The Secret Life of Ryan

Despite the fact that he has severe short-term memory loss and is unable to use one side of his body, 21-year-old Ryan attends college, loves going to the cinema and is massively into music and fashion.

This is his story, as told by dad Mark.

Ryan’s cognitive disabilities are: severe short-term memory loss resulting in perseverance, meaning that Ryan will ask the same question many times, and disinhibition, which is a lack of filter that can result in quite hurtful comments. This will always end with a persistent ‘sorry’. Acknowledgement of the apology is important or, occasionally, this can further exacerbate outbursts.

Physically, Ryan is hemiplegic. He is unable to use his left side. Ryan is a wheelchair user and has learned to use an electric chair. Although Ryan’s right side functions well, he has developed an involuntary tremor in his right arm, making drinking and eating more difficult. Ryan is continent but requires a bottle for urine and, of course, transfer to toilet for bowel function. Ryan can be very persistent with the bottle and frequently demands it when not needed.

The effects can be physically and emotionally draining.

We receive assistance daily, in the mornings and the evenings, getting Ryan ready for the day and settled for the night. Two people assist Ryan getting out of bed and washed and dressed. At weekends the support is longer, enabling days out for Ryan. He enjoys going for dinner, shopping, trips to the cinema and occasionally swimming. Ryan loves his clothes and his music. Appearance is still high on his agenda.

Ryan attends college three times a week and loves his time there. Next year this will extend to four days and he will start a media studies course at mainstream college.

Predominantly, despite his disabilities, Ryan is happy young man, and always asks how others are when meeting them. His cheeky look resonates with most and he brings a smile to any room.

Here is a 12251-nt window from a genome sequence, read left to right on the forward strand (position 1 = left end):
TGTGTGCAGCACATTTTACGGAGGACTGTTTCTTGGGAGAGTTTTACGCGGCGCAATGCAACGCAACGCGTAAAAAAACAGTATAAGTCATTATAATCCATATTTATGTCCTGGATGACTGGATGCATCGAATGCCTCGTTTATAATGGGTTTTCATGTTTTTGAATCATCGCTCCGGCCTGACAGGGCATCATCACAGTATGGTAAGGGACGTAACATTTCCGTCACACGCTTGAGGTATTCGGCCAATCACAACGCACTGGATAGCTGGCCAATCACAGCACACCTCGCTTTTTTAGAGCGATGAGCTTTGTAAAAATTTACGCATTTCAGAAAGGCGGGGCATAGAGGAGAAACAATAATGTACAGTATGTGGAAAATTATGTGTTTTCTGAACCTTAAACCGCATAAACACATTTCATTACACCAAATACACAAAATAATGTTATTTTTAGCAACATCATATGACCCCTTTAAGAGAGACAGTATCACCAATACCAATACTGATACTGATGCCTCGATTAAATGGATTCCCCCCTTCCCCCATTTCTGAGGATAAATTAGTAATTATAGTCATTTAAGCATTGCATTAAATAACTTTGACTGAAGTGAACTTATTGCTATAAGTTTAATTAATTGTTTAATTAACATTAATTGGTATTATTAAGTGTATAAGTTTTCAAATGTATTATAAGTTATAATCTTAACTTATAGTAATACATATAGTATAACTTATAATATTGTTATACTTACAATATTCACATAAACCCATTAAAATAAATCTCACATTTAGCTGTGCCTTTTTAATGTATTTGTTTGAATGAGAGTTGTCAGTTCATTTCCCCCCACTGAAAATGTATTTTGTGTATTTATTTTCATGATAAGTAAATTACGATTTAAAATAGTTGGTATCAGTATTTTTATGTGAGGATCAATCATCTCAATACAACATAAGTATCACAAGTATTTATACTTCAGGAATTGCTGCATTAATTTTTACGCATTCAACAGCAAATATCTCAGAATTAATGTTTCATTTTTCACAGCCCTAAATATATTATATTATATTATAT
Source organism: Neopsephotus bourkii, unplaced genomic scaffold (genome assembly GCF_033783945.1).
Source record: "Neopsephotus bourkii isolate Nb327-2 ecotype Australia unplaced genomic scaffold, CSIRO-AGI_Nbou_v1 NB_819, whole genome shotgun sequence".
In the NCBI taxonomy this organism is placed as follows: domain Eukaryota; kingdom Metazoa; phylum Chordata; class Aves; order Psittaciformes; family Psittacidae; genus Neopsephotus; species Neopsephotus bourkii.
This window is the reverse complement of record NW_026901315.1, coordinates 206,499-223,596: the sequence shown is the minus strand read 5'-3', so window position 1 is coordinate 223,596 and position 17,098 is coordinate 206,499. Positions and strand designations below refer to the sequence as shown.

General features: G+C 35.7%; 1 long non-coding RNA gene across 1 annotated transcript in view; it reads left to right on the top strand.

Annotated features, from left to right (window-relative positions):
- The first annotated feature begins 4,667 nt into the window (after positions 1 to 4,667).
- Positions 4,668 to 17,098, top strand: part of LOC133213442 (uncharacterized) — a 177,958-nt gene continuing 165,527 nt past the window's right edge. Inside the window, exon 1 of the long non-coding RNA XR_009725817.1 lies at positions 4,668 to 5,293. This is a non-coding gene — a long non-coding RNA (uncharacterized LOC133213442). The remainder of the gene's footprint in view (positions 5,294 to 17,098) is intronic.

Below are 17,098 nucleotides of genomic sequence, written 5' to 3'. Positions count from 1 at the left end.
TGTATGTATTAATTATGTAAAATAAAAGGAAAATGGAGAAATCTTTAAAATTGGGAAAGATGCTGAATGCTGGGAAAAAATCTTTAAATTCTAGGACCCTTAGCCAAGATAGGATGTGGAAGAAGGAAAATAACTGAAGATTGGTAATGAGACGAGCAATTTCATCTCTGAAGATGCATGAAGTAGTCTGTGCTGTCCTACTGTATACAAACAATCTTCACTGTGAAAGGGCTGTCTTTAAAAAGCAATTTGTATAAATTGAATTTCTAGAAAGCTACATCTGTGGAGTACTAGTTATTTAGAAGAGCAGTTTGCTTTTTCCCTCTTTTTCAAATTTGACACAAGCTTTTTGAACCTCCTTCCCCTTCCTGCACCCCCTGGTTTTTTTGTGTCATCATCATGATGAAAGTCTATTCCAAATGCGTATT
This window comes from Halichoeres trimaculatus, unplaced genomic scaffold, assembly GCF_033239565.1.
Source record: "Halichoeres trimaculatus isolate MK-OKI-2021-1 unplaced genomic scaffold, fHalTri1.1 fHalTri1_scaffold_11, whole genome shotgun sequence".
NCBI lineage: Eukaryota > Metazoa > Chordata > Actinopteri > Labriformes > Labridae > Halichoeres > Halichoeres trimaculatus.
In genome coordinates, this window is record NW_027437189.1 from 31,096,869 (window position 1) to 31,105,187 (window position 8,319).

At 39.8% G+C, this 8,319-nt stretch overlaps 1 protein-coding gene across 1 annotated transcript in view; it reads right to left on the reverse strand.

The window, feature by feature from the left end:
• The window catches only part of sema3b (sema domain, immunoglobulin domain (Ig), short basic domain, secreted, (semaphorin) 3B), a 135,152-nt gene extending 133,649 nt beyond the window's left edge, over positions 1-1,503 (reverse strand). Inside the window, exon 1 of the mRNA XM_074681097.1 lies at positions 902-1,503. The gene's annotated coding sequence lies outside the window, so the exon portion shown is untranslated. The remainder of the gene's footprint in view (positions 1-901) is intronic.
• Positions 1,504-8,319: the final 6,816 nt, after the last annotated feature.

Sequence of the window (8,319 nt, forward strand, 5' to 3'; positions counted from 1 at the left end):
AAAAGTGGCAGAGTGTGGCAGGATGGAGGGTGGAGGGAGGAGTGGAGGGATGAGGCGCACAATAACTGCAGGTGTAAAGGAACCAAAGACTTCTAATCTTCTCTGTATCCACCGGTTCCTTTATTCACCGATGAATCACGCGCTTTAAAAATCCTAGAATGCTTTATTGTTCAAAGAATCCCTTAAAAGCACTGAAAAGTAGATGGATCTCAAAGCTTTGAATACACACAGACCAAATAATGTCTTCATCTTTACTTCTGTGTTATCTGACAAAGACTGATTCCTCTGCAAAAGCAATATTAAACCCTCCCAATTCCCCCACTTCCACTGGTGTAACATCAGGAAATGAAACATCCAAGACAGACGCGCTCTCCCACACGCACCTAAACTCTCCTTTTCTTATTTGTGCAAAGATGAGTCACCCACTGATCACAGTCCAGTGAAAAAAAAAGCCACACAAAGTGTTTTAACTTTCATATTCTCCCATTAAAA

Although a care package is there, further resources are woefully lacking. We have had no assistance from social services, despite numerous requests. Physiotherapy has been practically non-existent. Due to Ryan’s needs, the family has to constantly juggle time for work commitments and for care. And care support does not always go to plan due to Ryan’s outbursts.

Transfers in and out of vehicles isn’t without its trials and tribulations. We use a Sara Stedy hoist. Getting Ryan in at home is OK, but the hoist is not transferable, so manual handling is required at the end destination.

Any outing requires planning – extra clothing in case of any accident, pads for sanitation and dignity, cleaning aids, transfer board for manual handling and so on. If Ryan is staying overnight, we have to bring bed rails if an appropriate bed is not available.

Communicating is key I believe. Departments need to be more forthright in sharing of relevant medical and social information. Segregated areas in services leads to constant repetition of information already given elsewhere. Time is precious, use it well!

Society in general, I believe, is becoming increasingly intolerant and less patient in all manner of areas. This area is extremely challenging. Education and sensitivity to people’s needs is key to bridging the social ‘gap’. For instance, I was attempting to push Ryan into a hospital lift when a member of the public blatantly barged past, with a ‘you snooze you lose’ comment. I was flabbergasted.

This is the part of our life that most people simply do not see.

This is the Secret Life of Us.

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